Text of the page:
Hepatitis B Targets – Australia 23 years behind on care, 24 on treatment

Australia still has a long way to go to achieve its National Hepatitis B Strategy targets aimed at eliminating the disease by 2030.

The latest report from the Doherty Institute’s Viral Hepatitis Mapping Project reports that while overall infant immunisation reached the national target of 95% by 2020, coverage was low among Aboriginal and Torres Strait Islander children. Overall treatment uptake for chronic hepatitis B (CHB) is only half the 2020 target of 20% and for chronic hepatitis B care (i.e. treatment or monitoring), is less than half the targeted 50%.

Nation-wide, uptake of treatment and care in both hepatitis B declined in 2020. This was not an unexpected result in light of the COVID-19 pandemic. Regions which saw the greatest declines in treatment uptake were Central and Eastern Sydney, Hunter New England and Central Coast, Country SA, and Western Sydney. Regions where monitoring uptake reduced the most were Murrumbidgee, South Eastern Melbourne, Eastern Melbourne and North Western Melbourne.

Northern Territory

With only a year left, how close can we get to achieving those goals? At the launch of the 2020 Viral Hepatitis Mapping Report this week, the Northern Territory was identified as an example the rest of the country could look at.

Uptake of hepatitis B treatment and care in the Northern Territory (NT) made huge strides between 2016 and 2020. Hepatitis B treatment uptake rose from less than half the national average in 2016 to just below national average in 2020, and the Northern Territory’s hepatitis B care uptake at 24.8% is above the national average (22.6%).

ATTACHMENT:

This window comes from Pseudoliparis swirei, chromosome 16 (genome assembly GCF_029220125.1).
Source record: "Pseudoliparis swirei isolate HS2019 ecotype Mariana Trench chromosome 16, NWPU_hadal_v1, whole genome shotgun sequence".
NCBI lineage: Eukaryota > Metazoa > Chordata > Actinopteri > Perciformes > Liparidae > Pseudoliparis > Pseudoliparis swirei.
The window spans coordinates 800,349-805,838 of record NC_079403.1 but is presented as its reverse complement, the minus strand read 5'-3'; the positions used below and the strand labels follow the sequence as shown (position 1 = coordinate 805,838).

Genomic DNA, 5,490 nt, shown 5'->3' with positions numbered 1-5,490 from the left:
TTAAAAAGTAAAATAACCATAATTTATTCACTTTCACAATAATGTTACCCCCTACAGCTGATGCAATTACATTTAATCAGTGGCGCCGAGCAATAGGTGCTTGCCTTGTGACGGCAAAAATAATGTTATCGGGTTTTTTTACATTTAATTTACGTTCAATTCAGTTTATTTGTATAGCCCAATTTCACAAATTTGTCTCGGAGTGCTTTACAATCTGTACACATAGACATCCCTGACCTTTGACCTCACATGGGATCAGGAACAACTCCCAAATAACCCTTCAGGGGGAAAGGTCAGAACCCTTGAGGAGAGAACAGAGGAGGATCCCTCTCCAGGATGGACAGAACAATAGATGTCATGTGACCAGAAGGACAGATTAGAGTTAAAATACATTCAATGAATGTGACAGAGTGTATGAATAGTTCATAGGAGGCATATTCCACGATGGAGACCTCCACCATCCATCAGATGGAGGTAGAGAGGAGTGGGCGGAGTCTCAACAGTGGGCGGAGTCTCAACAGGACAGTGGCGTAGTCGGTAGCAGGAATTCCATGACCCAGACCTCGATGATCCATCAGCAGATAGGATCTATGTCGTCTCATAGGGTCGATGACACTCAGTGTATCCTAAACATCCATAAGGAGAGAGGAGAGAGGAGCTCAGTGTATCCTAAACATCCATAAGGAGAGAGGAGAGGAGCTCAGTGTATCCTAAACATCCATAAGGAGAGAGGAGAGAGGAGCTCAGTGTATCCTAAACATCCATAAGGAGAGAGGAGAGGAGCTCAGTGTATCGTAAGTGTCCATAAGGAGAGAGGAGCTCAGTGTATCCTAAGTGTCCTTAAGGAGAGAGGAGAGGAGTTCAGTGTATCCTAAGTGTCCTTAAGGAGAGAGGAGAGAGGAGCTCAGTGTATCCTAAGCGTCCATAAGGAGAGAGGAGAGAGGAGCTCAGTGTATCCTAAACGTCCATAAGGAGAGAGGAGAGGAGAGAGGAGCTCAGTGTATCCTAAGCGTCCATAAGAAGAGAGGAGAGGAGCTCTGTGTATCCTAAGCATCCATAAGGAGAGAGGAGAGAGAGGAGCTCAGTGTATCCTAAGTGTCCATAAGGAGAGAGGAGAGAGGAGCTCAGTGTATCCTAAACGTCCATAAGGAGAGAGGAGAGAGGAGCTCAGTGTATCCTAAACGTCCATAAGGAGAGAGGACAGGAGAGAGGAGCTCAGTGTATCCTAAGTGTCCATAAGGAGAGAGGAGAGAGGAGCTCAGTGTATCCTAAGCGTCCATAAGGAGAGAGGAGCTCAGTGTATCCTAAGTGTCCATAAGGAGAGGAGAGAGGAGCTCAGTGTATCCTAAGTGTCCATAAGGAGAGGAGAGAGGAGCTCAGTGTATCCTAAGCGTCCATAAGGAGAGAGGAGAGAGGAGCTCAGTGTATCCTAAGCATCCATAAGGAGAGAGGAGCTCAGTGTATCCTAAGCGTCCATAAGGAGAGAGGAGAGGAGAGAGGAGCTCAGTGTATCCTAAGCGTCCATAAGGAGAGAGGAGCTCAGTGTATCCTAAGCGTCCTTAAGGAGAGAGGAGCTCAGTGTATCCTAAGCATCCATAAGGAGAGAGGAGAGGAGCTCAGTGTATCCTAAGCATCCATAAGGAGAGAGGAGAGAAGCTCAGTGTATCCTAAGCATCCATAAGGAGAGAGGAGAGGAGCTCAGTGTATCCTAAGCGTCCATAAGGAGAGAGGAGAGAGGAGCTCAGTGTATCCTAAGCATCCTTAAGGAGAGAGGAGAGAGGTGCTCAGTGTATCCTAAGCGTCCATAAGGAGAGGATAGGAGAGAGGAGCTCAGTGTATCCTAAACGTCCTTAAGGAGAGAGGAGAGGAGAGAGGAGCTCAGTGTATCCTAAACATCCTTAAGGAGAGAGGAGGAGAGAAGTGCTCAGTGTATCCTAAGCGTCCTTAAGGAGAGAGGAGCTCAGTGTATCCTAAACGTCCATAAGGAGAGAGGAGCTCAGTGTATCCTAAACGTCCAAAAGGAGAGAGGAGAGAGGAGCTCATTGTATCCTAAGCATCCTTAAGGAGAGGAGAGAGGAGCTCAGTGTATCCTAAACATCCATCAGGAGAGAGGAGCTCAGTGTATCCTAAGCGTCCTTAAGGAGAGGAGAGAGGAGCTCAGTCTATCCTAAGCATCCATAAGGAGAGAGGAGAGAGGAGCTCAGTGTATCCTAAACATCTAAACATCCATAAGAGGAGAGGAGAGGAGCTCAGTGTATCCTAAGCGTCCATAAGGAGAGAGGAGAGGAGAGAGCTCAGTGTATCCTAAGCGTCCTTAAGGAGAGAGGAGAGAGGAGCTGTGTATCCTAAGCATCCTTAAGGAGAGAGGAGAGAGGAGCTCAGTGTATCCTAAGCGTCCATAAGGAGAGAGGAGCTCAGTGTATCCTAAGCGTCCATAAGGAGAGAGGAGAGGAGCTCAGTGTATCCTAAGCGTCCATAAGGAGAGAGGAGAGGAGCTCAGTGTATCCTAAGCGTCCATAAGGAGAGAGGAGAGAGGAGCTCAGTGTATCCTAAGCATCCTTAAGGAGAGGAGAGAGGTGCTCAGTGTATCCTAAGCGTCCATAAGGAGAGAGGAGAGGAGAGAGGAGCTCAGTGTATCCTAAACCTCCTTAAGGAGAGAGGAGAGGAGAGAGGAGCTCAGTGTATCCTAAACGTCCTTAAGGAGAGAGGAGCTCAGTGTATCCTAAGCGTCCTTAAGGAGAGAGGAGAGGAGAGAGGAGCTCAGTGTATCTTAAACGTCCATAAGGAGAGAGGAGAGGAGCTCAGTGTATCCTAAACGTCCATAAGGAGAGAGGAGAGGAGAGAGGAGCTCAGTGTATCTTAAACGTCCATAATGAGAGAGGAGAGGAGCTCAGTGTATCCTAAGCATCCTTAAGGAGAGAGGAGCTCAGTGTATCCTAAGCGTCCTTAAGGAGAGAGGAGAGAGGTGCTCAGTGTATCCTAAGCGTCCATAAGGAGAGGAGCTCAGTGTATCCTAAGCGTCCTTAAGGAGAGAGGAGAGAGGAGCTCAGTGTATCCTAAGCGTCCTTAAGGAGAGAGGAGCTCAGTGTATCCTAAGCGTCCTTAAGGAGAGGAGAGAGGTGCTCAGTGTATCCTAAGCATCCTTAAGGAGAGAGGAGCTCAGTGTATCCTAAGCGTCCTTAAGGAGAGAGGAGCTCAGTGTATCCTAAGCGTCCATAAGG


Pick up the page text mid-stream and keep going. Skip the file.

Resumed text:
According to the report’s lead author, Dr Jennifer MacLachlan, as well as other participants at the launch, this achievement was the result of long-term planning and effort, and working with people on the ground to find solutions that are culturally friendly and accessible for communities.

Encouragingly, ten of Australia’s 324 Statistical Areas 3s* have already reached the 2022 treatment target of 20% and three have reached the national target of 50% care uptake. (See charts below.)

2020 Hepatitis B Treatment Uptake – Top Regions

– Courtesy of Viral Hepatitis Mapping Project National Report 2020


2020 Hepatitis B Care Uptake – Top Regions

– Courtesy of Viral Hepatitis Mapping Project National Report 2020
South Australia

South Australia ranks fifth (8.8%) in hepatitis B treatment uptake and seventh (16.7%) in care uptake out of the eight states and territories. The Adelaide Primary Health Network (PHN) had a treatment uptake of 9.9% with Charles Sturt, Port Adelaide – West, Burnside, Marion and Salisbury among the highest in the PHN. (See chart below).

Despite this, in a number of these higher-uptake areas, the number of people starting treatment dropped during 2020, in contrast to previous years where new treatment uptakes were increasing.

According to the Report, Australia’s National Hepatitis B Strategy (2018–2022) targets include:

  • 80% of people living with CHB diagnosed
  • 50% of people living with CHB engaged in care
  • 20% of people living with CHB receiving treatment.